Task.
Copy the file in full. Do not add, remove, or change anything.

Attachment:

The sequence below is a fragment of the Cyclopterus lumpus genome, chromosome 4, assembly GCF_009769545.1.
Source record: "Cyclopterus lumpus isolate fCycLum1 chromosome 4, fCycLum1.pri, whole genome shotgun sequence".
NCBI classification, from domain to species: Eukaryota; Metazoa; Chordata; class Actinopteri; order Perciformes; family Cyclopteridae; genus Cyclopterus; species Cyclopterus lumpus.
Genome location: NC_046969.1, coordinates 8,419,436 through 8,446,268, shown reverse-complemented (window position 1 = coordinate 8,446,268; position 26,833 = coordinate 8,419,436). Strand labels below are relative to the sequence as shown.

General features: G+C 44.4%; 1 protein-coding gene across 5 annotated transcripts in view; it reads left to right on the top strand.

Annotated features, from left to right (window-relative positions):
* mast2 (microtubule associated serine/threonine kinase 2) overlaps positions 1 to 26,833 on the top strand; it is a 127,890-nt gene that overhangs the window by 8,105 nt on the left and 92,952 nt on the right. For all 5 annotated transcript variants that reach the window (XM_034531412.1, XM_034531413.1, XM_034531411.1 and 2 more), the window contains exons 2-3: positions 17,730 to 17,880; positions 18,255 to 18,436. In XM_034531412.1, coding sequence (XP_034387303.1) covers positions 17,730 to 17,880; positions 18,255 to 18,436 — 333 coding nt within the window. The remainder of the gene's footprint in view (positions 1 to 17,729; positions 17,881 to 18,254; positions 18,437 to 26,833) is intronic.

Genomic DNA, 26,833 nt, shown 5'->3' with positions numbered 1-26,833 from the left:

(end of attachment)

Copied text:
The sequence below is a fragment of the Cyclopterus lumpus genome, chromosome 4, assembly GCF_009769545.1.
Source record: "Cyclopterus lumpus isolate fCycLum1 chromosome 4, fCycLum1.pri, whole genome shotgun sequence".
NCBI classification, from domain to species: Eukaryota; Metazoa; Chordata; class Actinopteri; order Perciformes; family Cyclopteridae; genus Cyclopterus; species Cyclopterus lumpus.
Genome location: NC_046969.1, coordinates 8,419,436 through 8,446,268, shown reverse-complemented (window position 1 = coordinate 8,446,268; position 26,833 = coordinate 8,419,436). Strand labels below are relative to the sequence as shown.

General features: G+C 44.4%; 1 protein-coding gene across 5 annotated transcripts in view; it reads left to right on the top strand.

Annotated features, from left to right (window-relative positions):
* mast2 (microtubule associated serine/threonine kinase 2) overlaps positions 1 to 26,833 on the top strand; it is a 127,890-nt gene that overhangs the window by 8,105 nt on the left and 92,952 nt on the right. For all 5 annotated transcript variants that reach the window (XM_034531412.1, XM_034531413.1, XM_034531411.1 and 2 more), the window contains exons 2-3: positions 17,730 to 17,880; positions 18,255 to 18,436. In XM_034531412.1, coding sequence (XP_034387303.1) covers positions 17,730 to 17,880; positions 18,255 to 18,436 — 333 coding nt within the window. The remainder of the gene's footprint in view (positions 1 to 17,729; positions 17,881 to 18,254; positions 18,437 to 26,833) is intronic.

Genomic DNA, 26,833 nt, shown 5'->3' with positions numbered 1-26,833 from the left: